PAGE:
When you think of Japan, what image comes first to your mind? Robots? Busy streets? Jam-packed trains? Touristy places? Fast-paced life? These are the exact thoughts I had the moment I knew that I would be going to Tokyo Tech to pursue my graduate studies. However, participating in a homestay program made me realize that there’s more to Japan than the highly urbanized areas.
Tokyo Tech has been organizing homestay programs for its international students since 2009. In this program, international students get to experience living with a Japanese family for a few days. I was one of the lucky ones, along with 17 other students from 14 different countries, who was able to participate in this event before the pandemic started.
On the first day, students and several Tokyo Tech staff members boarded a chartered bus to travel from Tokyo to Miyagi Prefecture. First, we visited Kakuda Space Center – a facility of the Japan Aerospace Exploration Agency (JAXA) – which specializes in research and development of rocket engines that are vital for sending satellites into outer space. Japan has been on the forefront of rocket science research, and it is so amazing to be able to tour one of Japan’s space centers.
After an informative visit at JAXA, we headed to a restaurant where we were welcomed by selected residents of Kakuda City. Tokyo Tech collaborated with the Kakuda local government to match two to three international students with one family. Naime from Iran and I were assigned to the very accommodating and generous Shoji Family. At the welcome party, there were performances by some of the international students (including myself) and residents, and of course, we enjoyed a sumptuous dinner buffet. After the party, the students went home with their respective homestay families. Upon arriving home, Naime and I got to know more about our homestay family and even talked about our personal lives.
On the second day, we tried to make soba (buckwheat noodles) from scratch. The students were divided into three groups and each group made soba with the help of the instructors. I had never tried to prepare any type of noodles before, so this activity was a first for me! In making soba, it is important to have the right amount of wheat flour and water. The former will help hold the soba dough together and give it some elasticity while rolling it out. The first steps in soba-making like kneading and rolling were manageable, but the last step – slicing the soba -was so hard! We used a sharp and heavy knife, and we had to slice the dough as thin and as straight as possible, something that I wasn’t able to do flawlessly (yikes!).
On the third day, we visited the nearby town of Yamamoto to learn about what transpired during the most powerful earthquake ever recorded in Japan and its ensuing tsunami, the 2011 Tohoku earthquake. We saw photos and videos of the aftermath and learned about its devastating effects on the people and the community, as well as measures currently put in place by the government to prepare for a future (God forbid) disaster. This tour was emotionally heavy for me. Internalizing that about 20,000 people died from this disaster was too much. I could not imagine the pain felt by those who lost their loved ones in an instant. Seeing the actual places where a lot of people lost their lives really brought a tingling sensation to my spine. I sincerely wish that the survivors will be relieved from the trauma and can move forward with their lives.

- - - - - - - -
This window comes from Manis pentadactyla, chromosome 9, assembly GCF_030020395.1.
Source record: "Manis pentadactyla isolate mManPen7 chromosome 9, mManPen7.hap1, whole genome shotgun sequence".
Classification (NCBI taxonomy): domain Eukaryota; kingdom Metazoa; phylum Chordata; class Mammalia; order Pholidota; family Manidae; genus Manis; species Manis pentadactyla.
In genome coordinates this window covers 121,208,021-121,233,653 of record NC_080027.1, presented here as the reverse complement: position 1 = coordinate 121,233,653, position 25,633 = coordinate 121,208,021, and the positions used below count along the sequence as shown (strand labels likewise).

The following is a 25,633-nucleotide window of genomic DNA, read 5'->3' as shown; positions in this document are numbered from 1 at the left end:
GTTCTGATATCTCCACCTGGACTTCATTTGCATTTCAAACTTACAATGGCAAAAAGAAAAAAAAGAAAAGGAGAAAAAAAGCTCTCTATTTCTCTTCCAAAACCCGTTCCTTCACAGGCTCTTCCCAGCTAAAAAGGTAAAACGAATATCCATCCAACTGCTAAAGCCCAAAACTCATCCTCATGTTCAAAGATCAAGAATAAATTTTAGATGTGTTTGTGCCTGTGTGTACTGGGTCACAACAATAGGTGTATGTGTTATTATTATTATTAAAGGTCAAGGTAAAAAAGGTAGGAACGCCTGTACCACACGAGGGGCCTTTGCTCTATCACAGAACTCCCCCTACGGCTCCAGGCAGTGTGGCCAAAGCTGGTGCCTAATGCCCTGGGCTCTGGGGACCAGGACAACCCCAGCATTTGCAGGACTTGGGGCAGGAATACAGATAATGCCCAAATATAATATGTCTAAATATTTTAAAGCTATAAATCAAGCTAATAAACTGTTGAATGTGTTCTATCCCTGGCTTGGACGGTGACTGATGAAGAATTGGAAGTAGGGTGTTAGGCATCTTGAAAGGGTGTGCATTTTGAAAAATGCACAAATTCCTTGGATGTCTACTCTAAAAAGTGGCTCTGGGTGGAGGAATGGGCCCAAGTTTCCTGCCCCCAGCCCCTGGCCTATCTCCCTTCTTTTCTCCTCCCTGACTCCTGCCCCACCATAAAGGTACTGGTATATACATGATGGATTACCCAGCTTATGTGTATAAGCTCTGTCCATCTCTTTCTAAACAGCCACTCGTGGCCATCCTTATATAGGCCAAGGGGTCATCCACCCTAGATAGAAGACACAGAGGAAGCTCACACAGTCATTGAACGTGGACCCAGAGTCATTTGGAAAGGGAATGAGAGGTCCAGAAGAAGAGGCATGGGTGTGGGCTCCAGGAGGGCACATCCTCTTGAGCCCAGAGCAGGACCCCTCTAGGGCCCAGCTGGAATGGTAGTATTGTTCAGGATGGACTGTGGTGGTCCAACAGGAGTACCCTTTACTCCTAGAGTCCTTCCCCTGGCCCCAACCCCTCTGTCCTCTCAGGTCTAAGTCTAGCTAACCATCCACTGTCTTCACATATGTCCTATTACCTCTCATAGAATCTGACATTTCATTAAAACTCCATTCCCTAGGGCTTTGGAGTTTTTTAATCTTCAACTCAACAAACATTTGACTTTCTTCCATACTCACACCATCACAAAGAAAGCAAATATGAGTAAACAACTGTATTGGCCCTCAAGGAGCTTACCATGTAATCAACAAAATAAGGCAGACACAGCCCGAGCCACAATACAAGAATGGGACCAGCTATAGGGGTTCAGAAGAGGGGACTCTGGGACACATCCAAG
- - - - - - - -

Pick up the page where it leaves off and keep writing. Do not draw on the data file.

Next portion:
To help us move on from the emotionally intense morning, we went strawberry-picking at Yamamoto Strawberry Farm. For one hour, we could pick unlimited strawberries and eat them straight away. The strawberries tasted so good that they erased the sadness I felt in the morning!
On the fourth day, international students had the liberty to spend the whole day with their homestay families. In my case, Naime and I first traveled around the rice paddies of Kakuda and learned about the sophisticated equipment the farmers use in planting and harvesting rice. I was so amazed that even though they are in a rural area, the farmers use technologically advanced tools in farming! Next, we travelled around the city center and visited some museums. When we went home, my homestay family talked more about agriculture in Miyagi prefecture and even taught us how to weave baskets!
On the last day, with a heavy heart we had to say our goodbyes. We had a farewell party where we expressed our gratitude to the people of Kakuda and where the homestay families could express how happy they were to welcome Tokyo Tech international students into their homes.
Thank you so much to Tokyo Tech for letting us immerse into the life in rural Japan and letting us experience the generosity and hospitality of people from Kakuda!